The House Judiciary Committee approved a bill Wednesday that legalizes marijuana on the federal level, removing it from Schedule 1 of the Controlled Substances Act.
The legislation, which passed 24 to 10, has a high chance of approval in the full House where Democrats control the chamber with 234 seats. It’s likely to face a tougher battle in the Republican-controlled Senate, where Majority Leader Mitch McConnell opposes marijuana legalization.
The legislation allows states to enact their own policies and gives them incentives to clear criminal records of people with low-level marijuana offenses. It also includes a 5% tax on cannabis products that would provide job training and legal assistance to those hit hardest by the war on drugs.
According to the American Civil Liberties Union, marijuana arrests account for more than half of all drug arrests in the United States. U.S. lawmakers on Wednesday repeatedly cited the disproportionate impact drug laws have had on communities of color, saying that decriminalizing marijuana helps alleviate some of that imbalance.
“The criminalization of marijuana has been a mistake,” Chairman Rep. Jerrold Nadler, D-N.Y., said during the markup of the bill. “The racial disparity in marijuana enforcement laws only compounded this mistake with serious consequences, particularly for minority communities.”
Some Republican members expressed concerns that the bill went too far and that it was unlikely to be taken up in the Senate.
“I don’t think a majority of the Republicans will support this bill,” Rep. Ken Buck of Colorado said Wednesday. “It is even less likely that the Senate would take it up. Therefore, I would just suggest that we deal with other bills that we can get a much larger bipartisan support from.”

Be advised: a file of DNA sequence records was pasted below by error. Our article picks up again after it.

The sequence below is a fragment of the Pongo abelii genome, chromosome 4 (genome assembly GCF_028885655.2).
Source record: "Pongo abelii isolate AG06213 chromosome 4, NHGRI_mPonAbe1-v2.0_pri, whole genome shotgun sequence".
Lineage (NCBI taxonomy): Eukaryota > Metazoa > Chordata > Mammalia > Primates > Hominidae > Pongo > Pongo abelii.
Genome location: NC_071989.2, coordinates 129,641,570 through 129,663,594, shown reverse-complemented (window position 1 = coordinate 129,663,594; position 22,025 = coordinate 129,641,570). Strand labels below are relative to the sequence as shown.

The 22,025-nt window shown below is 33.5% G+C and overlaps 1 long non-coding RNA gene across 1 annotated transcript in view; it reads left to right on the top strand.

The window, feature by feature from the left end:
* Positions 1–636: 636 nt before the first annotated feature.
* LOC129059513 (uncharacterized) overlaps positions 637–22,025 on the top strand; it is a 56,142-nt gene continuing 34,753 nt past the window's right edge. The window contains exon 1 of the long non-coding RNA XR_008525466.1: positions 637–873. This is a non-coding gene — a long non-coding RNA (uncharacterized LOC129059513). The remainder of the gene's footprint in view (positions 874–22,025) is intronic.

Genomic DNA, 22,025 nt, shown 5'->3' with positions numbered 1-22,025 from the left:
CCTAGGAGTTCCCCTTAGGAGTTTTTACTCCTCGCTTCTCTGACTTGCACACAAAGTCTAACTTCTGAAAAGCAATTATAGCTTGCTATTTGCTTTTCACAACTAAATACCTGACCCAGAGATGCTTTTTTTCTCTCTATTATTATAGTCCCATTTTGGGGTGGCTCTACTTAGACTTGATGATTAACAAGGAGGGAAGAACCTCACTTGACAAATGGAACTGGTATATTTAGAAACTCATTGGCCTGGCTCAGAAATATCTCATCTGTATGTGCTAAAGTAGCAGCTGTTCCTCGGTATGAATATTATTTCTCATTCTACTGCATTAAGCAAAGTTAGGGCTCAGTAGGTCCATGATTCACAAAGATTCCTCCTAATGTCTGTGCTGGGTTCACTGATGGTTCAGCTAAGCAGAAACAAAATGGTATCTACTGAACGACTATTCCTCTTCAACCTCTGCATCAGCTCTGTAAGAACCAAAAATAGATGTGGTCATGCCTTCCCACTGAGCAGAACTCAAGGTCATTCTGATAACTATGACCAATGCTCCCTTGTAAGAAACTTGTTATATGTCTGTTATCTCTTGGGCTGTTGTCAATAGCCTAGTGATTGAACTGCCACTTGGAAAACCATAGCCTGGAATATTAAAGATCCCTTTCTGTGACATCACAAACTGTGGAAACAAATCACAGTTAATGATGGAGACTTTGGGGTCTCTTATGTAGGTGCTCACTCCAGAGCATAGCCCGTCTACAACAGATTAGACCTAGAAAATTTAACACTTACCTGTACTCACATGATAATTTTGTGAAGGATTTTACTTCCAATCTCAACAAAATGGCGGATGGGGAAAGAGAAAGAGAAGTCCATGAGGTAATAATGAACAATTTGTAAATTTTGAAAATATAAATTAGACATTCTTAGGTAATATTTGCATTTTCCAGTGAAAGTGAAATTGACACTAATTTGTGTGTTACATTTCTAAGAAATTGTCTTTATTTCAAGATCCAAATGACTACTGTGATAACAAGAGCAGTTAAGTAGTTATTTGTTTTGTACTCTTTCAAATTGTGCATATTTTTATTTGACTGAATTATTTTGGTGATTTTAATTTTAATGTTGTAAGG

In response, Nadler said that House Democrats can “negotiate” with the Senate, acknowledging Republicans won’t take the bill “as is.”
“I don’t think it’s a good idea … to say, ‘the Senate won’t take this bill,’” he said. “When the House passes a bill, it’s part of a continuing process. It’s not the end of a process.”
The National Organization for the Reform of Marijuana Laws, also known as NORML, has called the legislation the “biggest marijuana news of the year.”
A majority of Americans support the legalization of marijuana, according to the Pew Research Center. The bill has more than 50 co-sponsors, according to Congress.gov. Backers of a Senate version of the legislation include, presidential contender Sen. Kamala Harris.
Only 11 states in the U.S. and the District of Columbia have legalized cannabis for recreational use. Medical marijuana, prescribed by physicians, is legal in 33 states and Washington, D.C.
The committee approval comes two months after the House passed legislation that would protect banks that serve marijuana businesses in states where the substance is legal.